“There is an uprising at Gharchak Prison,” she tweeted [Persian link] on February 8. “One reason behind this uprising is that the names of many prisoners are missing from the February 11th pardons list. The inmates expressed their protests by banging on doors. Anti-riot guards attacked all wards, beat the women and fired teargas at prisoners.”

From Hope to Utter Despair

“I cannot forget the happy voice of my sister when she told me ‘did you hear Ayatollah Larijani [head of the Iranian Judiciary] has said that 50,000 prisoners will be released?’” tweeted [Persian link] the sister of one Gharchak’s inmates. But “neither can I forget her crying today when she said ‘you have no idea what they are doing to us.’ Happy 40th anniversary for your revolution!” the tweet continued. “Spare us the pardons. Just do not beat the prisoners on the anniversary of your victory.”

This is not the first time that inmates have been beaten by the guards at Gharchak Prison. Last June, families of Gonabadi Sufi women inmates reported [Persian link] that the guards had beaten their loved ones. But according to IranWire’s source, the events on Thursday night were much worse and, perhaps, resembled those of the so-called “Black Thursday”.

This was the grim morning of Thursday April 17, 2014, when a group of agents from the Revolutionary Guards and the Ministry of Intelligence, together with more than a hundred anti-riot police, stormed a cell block in Tehran’s Evin Prison housing political detainees. The prisoners resisted an order to evacuate their block and a violent clash ensued, in which more than 30 prisoners were injured. Some of them were sent to solitary confinement after passing through a tunnel of baton-wielding guards.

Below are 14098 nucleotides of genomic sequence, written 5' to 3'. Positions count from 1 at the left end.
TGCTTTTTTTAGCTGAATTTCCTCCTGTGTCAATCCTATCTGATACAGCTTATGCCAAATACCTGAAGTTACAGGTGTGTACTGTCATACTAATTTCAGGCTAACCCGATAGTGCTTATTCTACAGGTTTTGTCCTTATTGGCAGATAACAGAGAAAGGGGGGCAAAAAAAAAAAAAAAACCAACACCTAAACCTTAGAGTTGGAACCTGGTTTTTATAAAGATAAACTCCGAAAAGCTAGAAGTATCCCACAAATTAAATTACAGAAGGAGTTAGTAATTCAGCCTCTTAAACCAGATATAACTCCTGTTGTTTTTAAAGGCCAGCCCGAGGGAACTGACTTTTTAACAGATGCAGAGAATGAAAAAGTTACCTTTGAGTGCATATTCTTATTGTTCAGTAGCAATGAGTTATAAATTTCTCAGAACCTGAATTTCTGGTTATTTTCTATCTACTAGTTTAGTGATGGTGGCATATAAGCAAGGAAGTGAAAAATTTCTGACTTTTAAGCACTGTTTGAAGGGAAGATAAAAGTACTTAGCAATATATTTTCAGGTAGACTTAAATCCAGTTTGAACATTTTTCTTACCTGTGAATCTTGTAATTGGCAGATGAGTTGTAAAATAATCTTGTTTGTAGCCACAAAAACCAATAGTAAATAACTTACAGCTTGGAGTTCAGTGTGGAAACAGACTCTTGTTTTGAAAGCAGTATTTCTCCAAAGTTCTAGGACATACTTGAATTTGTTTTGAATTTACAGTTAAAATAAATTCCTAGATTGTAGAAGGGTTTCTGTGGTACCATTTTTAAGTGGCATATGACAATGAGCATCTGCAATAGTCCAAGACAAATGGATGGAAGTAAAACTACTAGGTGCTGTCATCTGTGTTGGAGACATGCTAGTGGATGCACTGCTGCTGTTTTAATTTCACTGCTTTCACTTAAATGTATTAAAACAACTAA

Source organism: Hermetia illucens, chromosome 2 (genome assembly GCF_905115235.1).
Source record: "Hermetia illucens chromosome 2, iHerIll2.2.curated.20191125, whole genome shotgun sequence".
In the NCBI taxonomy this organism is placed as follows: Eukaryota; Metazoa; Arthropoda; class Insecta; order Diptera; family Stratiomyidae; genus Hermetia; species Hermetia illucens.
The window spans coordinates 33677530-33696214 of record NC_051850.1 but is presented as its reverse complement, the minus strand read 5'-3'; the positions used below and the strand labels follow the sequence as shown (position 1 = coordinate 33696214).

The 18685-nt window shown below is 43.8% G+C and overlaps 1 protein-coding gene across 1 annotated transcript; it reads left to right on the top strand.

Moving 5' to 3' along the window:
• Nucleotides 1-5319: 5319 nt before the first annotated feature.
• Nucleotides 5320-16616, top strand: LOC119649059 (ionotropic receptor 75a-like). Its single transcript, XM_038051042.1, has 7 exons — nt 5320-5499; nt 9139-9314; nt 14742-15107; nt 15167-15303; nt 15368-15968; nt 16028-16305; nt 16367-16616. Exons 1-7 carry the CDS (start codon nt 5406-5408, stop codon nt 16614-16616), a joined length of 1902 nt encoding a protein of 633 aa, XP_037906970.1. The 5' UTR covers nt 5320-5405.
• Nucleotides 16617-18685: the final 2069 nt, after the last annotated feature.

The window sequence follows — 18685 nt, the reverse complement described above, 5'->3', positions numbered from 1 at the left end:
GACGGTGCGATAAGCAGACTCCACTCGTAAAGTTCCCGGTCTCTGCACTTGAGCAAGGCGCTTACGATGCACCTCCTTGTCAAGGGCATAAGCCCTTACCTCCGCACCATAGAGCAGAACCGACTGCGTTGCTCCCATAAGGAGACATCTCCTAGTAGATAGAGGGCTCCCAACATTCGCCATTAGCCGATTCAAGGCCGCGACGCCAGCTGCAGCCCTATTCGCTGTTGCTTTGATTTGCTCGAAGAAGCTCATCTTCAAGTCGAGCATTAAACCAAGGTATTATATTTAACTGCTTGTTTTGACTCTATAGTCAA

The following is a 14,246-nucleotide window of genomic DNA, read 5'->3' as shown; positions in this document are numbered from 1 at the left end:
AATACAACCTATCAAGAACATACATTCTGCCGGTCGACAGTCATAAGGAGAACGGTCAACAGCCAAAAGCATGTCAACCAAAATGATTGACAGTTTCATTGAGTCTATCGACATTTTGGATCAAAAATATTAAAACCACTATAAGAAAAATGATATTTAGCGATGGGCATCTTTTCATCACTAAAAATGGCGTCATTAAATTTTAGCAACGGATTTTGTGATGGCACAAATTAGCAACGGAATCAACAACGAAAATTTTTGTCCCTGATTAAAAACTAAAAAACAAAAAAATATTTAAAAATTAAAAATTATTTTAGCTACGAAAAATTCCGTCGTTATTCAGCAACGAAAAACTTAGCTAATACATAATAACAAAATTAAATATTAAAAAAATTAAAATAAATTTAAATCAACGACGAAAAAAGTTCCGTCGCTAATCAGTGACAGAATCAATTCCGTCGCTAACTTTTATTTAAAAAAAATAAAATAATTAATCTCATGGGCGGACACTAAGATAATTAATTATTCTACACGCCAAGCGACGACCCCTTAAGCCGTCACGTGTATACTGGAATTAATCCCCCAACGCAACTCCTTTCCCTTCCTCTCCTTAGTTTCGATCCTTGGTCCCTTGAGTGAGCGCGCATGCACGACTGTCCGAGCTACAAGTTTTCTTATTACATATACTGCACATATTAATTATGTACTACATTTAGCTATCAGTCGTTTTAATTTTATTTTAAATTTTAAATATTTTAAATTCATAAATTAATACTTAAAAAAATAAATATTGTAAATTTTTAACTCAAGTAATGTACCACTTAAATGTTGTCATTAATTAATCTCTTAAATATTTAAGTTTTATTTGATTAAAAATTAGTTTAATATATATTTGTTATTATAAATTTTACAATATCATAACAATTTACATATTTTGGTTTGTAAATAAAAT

There are also reports that phone connections to Greater Tehran Central Penitentiary, known as Fashafuyeh Prison, have also been cut. According to the Gonabadi Dervishes’ website Majzooban Noor, the families of Sufi inmates have not received any calls from Fashafuyeh and are worried that what happened at Gharchak Prison is happening at Fashafuyeh as well.


Related Coverage:

Prison Life and the Big Business of Smuggled Knives, December 14, 2018

Expired and Counterfeit Medicine for Prisoners, November 23, 2018

Iran's Foreign Prisoners: Some are “Free” but Remain Locked Up, June 23, 2017

ISIS Prisoners in Iran, June 16, 2017

Saving the Children of Prisoners from Victimhood, January 26, 2017

In Evin, Some Prisoners Face a Cold Winter, December 2, 2016

The Misfortune of Prison Children, November 16, 2016

The Evin Prison Film Club, July 6, 2016

Political Prisoners and the Challenges of Voting, May 23, 2016

PlayStation in Prison, May 20, 2016

How Prison Graffiti Nourishes the Soul, March 15, 2016

Prison Break, Iranian Style: The Ingenious Escape of Mr. M, March 10, 2016

Iran’s Elections: The View from Prison, March 4, 2016

Whatever you do, don’t get sick in prison, March 2, 2016

Meals and Showers: Small Consolations in Solitary, April 29, 2016

Prison Officials Turn Blind Eye to Theft, February 19, 2016

Saved from the Gallows: The Passports that get you out of Iranian Jails, February 15, 2016

An Unlikely Classroom: Learning English in an Iranian Prison, January 26, 2016

Cultural Contraband in Iranian Prisons: From Porn to Banned Books,  December 8, 2015

The Daily Life of a Prison Guard, October 9, 2015

Rape Before Execution: The Secrets Persist, October 5, 2014